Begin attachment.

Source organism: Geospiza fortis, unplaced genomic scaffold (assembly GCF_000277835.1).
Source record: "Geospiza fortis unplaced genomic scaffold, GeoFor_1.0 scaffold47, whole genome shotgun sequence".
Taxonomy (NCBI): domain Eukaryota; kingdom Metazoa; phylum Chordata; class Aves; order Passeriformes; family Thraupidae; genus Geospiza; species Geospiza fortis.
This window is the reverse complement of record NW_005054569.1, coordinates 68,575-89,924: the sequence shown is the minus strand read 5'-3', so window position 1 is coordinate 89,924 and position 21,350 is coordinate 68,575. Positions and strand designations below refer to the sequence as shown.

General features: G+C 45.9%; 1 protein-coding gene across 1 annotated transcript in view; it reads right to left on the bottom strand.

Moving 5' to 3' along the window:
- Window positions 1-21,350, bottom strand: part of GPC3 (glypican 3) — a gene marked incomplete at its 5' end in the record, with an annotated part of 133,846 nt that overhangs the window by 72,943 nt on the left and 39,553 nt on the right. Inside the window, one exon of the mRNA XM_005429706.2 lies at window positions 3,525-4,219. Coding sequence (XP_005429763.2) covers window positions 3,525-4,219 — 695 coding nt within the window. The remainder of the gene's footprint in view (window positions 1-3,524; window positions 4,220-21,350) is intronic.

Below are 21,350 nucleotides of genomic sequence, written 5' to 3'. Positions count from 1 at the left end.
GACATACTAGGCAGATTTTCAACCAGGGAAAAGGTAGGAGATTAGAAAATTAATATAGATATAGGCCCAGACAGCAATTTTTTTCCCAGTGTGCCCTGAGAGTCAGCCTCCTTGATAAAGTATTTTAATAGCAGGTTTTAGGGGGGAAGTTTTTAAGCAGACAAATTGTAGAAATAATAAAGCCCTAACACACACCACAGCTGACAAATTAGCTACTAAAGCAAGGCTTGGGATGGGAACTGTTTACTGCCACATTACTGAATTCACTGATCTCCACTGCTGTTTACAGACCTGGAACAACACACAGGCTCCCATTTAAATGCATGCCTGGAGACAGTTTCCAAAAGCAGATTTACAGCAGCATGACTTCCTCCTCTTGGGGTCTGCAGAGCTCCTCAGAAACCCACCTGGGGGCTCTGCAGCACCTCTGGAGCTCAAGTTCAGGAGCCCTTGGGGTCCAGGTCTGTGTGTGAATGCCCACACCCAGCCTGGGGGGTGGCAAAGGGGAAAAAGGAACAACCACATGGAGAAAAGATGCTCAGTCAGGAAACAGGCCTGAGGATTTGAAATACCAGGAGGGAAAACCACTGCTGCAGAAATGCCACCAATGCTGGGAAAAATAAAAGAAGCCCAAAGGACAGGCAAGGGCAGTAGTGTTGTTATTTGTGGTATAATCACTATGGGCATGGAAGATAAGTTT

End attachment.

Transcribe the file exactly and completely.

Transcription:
Source organism: Geospiza fortis, unplaced genomic scaffold (assembly GCF_000277835.1).
Source record: "Geospiza fortis unplaced genomic scaffold, GeoFor_1.0 scaffold47, whole genome shotgun sequence".
Taxonomy (NCBI): domain Eukaryota; kingdom Metazoa; phylum Chordata; class Aves; order Passeriformes; family Thraupidae; genus Geospiza; species Geospiza fortis.
This window is the reverse complement of record NW_005054569.1, coordinates 68,575-89,924: the sequence shown is the minus strand read 5'-3', so window position 1 is coordinate 89,924 and position 21,350 is coordinate 68,575. Positions and strand designations below refer to the sequence as shown.

General features: G+C 45.9%; 1 protein-coding gene across 1 annotated transcript in view; it reads right to left on the bottom strand.

Moving 5' to 3' along the window:
- Window positions 1-21,350, bottom strand: part of GPC3 (glypican 3) — a gene marked incomplete at its 5' end in the record, with an annotated part of 133,846 nt that overhangs the window by 72,943 nt on the left and 39,553 nt on the right. Inside the window, one exon of the mRNA XM_005429706.2 lies at window positions 3,525-4,219. Coding sequence (XP_005429763.2) covers window positions 3,525-4,219 — 695 coding nt within the window. The remainder of the gene's footprint in view (window positions 1-3,524; window positions 4,220-21,350) is intronic.

Below are 21,350 nucleotides of genomic sequence, written 5' to 3'. Positions count from 1 at the left end.
GACATACTAGGCAGATTTTCAACCAGGGAAAAGGTAGGAGATTAGAAAATTAATATAGATATAGGCCCAGACAGCAATTTTTTTCCCAGTGTGCCCTGAGAGTCAGCCTCCTTGATAAAGTATTTTAATAGCAGGTTTTAGGGGGGAAGTTTTTAAGCAGACAAATTGTAGAAATAATAAAGCCCTAACACACACCACAGCTGACAAATTAGCTACTAAAGCAAGGCTTGGGATGGGAACTGTTTACTGCCACATTACTGAATTCACTGATCTCCACTGCTGTTTACAGACCTGGAACAACACACAGGCTCCCATTTAAATGCATGCCTGGAGACAGTTTCCAAAAGCAGATTTACAGCAGCATGACTTCCTCCTCTTGGGGTCTGCAGAGCTCCTCAGAAACCCACCTGGGGGCTCTGCAGCACCTCTGGAGCTCAAGTTCAGGAGCCCTTGGGGTCCAGGTCTGTGTGTGAATGCCCACACCCAGCCTGGGGGGTGGCAAAGGGGAAAAAGGAACAACCACATGGAGAAAAGATGCTCAGTCAGGAAACAGGCCTGAGGATTTGAAATACCAGGAGGGAAAACCACTGCTGCAGAAATGCCACCAATGCTGGGAAAAATAAAAGAAGCCCAAAGGACAGGCAAGGGCAGTAGTGTTGTTATTTGTGGTATAATCACTATGGGCATGGAAGATAAGTTT